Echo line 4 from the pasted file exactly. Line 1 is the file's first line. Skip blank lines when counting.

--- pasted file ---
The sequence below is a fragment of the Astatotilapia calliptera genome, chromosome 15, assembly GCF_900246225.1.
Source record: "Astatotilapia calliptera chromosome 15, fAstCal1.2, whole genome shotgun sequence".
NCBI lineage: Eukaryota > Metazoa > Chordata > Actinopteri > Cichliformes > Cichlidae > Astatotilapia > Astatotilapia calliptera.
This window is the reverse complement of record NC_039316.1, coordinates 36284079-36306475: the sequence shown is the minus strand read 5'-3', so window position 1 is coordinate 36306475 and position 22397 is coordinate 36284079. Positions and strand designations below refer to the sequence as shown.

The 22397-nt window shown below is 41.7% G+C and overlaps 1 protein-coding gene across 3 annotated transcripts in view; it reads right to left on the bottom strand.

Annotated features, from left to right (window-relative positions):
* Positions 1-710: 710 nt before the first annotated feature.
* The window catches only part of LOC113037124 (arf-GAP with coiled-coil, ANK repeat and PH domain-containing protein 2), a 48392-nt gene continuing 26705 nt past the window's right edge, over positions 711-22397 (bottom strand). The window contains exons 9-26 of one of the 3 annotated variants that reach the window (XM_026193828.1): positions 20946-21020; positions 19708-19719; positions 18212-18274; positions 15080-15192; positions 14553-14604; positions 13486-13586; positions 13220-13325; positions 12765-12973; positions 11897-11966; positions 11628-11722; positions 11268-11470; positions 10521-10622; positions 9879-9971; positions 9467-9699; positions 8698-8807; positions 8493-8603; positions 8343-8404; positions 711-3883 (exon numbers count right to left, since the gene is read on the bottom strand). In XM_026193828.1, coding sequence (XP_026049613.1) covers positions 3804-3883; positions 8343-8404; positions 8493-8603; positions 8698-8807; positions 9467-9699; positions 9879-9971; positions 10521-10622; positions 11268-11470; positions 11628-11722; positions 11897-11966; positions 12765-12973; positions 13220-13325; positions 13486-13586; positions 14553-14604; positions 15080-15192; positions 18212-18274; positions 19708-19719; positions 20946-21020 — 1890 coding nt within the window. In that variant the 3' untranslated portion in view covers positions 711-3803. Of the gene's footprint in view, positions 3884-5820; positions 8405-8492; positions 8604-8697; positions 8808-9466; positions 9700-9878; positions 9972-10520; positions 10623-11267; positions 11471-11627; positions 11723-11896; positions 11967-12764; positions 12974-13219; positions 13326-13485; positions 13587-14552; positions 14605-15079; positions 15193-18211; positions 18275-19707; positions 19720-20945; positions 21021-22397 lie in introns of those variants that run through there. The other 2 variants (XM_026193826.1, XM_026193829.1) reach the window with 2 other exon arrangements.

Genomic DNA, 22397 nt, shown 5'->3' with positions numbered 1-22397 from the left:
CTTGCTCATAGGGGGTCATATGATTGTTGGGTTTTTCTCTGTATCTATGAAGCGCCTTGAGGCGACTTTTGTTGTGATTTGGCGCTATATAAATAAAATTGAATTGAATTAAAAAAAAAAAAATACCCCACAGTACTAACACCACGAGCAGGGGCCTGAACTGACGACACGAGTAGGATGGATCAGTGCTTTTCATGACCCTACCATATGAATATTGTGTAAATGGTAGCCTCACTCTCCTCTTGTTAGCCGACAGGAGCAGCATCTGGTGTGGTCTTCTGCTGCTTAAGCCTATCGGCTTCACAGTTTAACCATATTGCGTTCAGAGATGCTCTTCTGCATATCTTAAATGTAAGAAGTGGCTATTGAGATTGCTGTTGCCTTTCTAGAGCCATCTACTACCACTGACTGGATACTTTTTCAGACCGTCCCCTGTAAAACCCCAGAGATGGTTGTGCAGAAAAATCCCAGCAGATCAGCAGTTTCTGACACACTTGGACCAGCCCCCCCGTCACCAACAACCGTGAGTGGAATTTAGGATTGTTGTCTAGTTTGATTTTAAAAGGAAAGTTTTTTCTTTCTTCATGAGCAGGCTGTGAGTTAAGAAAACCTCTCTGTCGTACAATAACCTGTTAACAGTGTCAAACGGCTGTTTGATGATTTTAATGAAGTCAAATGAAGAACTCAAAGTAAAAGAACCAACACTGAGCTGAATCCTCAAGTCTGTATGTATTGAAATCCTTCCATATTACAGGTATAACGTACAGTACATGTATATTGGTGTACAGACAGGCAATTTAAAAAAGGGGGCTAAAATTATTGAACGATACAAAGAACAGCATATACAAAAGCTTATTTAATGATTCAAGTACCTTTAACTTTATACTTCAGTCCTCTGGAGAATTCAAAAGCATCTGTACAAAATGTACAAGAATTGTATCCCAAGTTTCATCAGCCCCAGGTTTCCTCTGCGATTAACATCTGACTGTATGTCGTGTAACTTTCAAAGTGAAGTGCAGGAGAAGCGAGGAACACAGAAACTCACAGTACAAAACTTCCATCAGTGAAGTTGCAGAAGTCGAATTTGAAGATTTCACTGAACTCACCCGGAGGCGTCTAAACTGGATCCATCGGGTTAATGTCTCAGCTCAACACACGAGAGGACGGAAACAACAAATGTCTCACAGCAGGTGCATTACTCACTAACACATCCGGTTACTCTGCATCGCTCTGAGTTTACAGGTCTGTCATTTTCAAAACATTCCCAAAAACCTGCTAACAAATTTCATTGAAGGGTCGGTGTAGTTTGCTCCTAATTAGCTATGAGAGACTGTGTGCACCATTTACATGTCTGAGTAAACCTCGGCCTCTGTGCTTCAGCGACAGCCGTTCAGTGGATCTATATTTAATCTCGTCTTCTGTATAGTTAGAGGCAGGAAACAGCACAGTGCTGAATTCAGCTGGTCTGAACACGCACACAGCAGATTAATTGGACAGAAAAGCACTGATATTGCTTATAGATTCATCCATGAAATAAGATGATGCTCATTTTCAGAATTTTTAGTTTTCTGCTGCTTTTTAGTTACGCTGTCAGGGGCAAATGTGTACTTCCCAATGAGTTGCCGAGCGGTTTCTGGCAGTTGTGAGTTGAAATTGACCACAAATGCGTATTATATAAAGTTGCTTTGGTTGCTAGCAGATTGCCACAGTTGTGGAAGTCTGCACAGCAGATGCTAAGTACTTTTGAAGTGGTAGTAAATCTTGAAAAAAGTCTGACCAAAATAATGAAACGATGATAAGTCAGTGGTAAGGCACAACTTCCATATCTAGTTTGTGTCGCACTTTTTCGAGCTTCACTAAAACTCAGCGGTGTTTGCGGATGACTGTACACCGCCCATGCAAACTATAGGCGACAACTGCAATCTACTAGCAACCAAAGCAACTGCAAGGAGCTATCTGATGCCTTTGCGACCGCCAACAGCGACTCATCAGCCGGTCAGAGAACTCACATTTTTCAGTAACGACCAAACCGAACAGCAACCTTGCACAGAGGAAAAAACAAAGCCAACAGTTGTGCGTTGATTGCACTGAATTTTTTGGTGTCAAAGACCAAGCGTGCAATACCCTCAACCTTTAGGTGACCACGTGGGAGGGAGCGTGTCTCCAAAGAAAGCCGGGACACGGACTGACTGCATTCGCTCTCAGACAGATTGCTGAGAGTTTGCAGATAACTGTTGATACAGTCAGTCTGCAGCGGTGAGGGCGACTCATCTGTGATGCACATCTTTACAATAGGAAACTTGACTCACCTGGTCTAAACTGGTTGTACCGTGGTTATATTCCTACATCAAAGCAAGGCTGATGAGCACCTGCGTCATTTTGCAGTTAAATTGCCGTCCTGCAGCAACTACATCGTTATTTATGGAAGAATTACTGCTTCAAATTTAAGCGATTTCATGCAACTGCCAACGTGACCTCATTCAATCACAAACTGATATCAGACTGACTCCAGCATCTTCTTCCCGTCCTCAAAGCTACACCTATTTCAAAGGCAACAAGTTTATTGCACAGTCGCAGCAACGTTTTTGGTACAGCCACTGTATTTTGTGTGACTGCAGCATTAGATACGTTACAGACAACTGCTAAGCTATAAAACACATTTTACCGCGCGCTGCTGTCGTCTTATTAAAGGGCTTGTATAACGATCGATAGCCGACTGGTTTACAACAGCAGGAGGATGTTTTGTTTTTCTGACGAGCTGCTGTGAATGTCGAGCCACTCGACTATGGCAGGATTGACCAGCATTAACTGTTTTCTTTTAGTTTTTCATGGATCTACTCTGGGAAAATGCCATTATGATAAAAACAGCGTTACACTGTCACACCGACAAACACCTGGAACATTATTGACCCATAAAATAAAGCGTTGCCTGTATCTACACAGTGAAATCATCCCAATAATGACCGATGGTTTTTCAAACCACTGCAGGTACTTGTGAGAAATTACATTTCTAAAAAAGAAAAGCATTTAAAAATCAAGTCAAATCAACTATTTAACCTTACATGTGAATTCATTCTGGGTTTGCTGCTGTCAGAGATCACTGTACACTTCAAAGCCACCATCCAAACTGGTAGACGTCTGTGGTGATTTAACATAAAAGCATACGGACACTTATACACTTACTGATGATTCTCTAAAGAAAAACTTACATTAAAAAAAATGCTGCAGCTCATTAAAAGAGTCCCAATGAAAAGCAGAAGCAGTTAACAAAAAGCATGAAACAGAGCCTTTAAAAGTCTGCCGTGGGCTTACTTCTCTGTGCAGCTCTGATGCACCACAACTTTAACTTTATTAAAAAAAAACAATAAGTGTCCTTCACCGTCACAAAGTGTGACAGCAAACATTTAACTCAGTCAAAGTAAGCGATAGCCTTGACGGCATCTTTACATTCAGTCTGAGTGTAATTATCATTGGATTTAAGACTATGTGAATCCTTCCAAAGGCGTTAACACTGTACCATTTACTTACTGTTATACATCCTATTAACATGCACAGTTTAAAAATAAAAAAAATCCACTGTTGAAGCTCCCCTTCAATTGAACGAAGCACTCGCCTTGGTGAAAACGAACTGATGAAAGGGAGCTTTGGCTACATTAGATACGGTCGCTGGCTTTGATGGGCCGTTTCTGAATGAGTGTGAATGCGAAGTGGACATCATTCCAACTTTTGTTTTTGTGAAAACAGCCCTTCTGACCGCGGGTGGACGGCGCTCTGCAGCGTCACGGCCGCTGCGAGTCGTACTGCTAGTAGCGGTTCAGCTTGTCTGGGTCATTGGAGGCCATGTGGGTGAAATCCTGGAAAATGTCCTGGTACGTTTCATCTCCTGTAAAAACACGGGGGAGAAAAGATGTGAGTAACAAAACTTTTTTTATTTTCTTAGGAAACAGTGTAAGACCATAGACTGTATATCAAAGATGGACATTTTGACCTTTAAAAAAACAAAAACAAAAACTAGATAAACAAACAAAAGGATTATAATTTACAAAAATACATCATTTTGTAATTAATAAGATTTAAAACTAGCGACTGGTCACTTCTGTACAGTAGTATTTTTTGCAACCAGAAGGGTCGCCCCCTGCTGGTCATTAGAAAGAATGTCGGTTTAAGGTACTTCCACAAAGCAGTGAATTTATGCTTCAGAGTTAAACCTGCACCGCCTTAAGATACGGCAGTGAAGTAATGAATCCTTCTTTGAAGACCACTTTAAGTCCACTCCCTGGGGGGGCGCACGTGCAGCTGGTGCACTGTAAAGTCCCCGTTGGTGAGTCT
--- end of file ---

This window is the reverse complement of record NC_039316.1, coordinates 36284079-36306475: the sequence shown is the minus strand read 5'-3', so window position 1 is coordinate 36306475 and position 22397 is coordinate 36284079. Positions and strand designations below refer to the sequence as shown.